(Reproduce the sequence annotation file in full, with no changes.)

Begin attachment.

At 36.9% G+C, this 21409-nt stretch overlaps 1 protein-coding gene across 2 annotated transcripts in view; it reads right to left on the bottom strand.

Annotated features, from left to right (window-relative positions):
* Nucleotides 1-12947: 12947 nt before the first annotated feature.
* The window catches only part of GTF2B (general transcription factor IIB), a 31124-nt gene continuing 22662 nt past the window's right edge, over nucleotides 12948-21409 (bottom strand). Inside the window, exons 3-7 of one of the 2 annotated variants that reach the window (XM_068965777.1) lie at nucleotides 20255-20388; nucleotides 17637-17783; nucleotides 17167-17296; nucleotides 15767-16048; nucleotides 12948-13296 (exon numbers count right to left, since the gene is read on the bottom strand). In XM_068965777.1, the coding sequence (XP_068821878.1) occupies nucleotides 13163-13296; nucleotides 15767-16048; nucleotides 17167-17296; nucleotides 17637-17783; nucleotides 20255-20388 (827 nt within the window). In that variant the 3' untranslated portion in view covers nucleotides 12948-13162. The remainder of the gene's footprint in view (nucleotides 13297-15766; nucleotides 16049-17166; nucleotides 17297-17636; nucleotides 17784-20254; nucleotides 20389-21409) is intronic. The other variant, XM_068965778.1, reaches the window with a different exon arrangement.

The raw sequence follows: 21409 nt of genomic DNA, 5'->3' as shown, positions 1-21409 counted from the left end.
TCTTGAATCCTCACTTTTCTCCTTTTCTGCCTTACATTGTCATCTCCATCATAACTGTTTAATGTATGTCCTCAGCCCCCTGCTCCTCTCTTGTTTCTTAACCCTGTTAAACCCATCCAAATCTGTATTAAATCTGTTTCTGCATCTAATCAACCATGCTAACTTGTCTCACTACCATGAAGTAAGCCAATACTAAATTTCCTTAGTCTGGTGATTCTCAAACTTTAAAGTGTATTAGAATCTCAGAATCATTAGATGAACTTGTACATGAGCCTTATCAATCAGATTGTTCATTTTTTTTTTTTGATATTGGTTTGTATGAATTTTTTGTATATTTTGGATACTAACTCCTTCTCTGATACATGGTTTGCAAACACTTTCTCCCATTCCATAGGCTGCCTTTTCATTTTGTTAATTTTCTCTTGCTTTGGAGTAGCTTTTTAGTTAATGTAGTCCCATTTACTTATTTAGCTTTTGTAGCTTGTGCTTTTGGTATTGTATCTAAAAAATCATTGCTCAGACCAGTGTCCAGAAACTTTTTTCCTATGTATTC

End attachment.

At 36.9% G+C, this 21409-nt stretch overlaps 1 protein-coding gene across 2 annotated transcripts in view; it reads right to left on the bottom strand.

Annotated features, from left to right (window-relative positions):
* Nucleotides 1-12947: 12947 nt before the first annotated feature.
* The window catches only part of GTF2B (general transcription factor IIB), a 31124-nt gene continuing 22662 nt past the window's right edge, over nucleotides 12948-21409 (bottom strand). Inside the window, exons 3-7 of one of the 2 annotated variants that reach the window (XM_068965777.1) lie at nucleotides 20255-20388; nucleotides 17637-17783; nucleotides 17167-17296; nucleotides 15767-16048; nucleotides 12948-13296 (exon numbers count right to left, since the gene is read on the bottom strand). In XM_068965777.1, the coding sequence (XP_068821878.1) occupies nucleotides 13163-13296; nucleotides 15767-16048; nucleotides 17167-17296; nucleotides 17637-17783; nucleotides 20255-20388 (827 nt within the window). In that variant the 3' untranslated portion in view covers nucleotides 12948-13162. The remainder of the gene's footprint in view (nucleotides 13297-15766; nucleotides 16049-17166; nucleotides 17297-17636; nucleotides 17784-20254; nucleotides 20389-21409) is intronic. The other variant, XM_068965778.1, reaches the window with a different exon arrangement.

The raw sequence follows: 21409 nt of genomic DNA, 5'->3' as shown, positions 1-21409 counted from the left end.
TCTTGAATCCTCACTTTTCTCCTTTTCTGCCTTACATTGTCATCTCCATCATAACTGTTTAATGTATGTCCTCAGCCCCCTGCTCCTCTCTTGTTTCTTAACCCTGTTAAACCCATCCAAATCTGTATTAAATCTGTTTCTGCATCTAATCAACCATGCTAACTTGTCTCACTACCATGAAGTAAGCCAATACTAAATTTCCTTAGTCTGGTGATTCTCAAACTTTAAAGTGTATTAGAATCTCAGAATCATTAGATGAACTTGTACATGAGCCTTATCAATCAGATTGTTCATTTTTTTTTTTTGATATTGGTTTGTATGAATTTTTTGTATATTTTGGATACTAACTCCTTCTCTGATACATGGTTTGCAAACACTTTCTCCCATTCCATAGGCTGCCTTTTCATTTTGTTAATTTTCTCTTGCTTTGGAGTAGCTTTTTAGTTAATGTAGTCCCATTTACTTATTTAGCTTTTGTAGCTTGTGCTTTTGGTATTGTATCTAAAAAATCATTGCTCAGACCAGTGTCCAGAAACTTTTTTCCTATGTATTC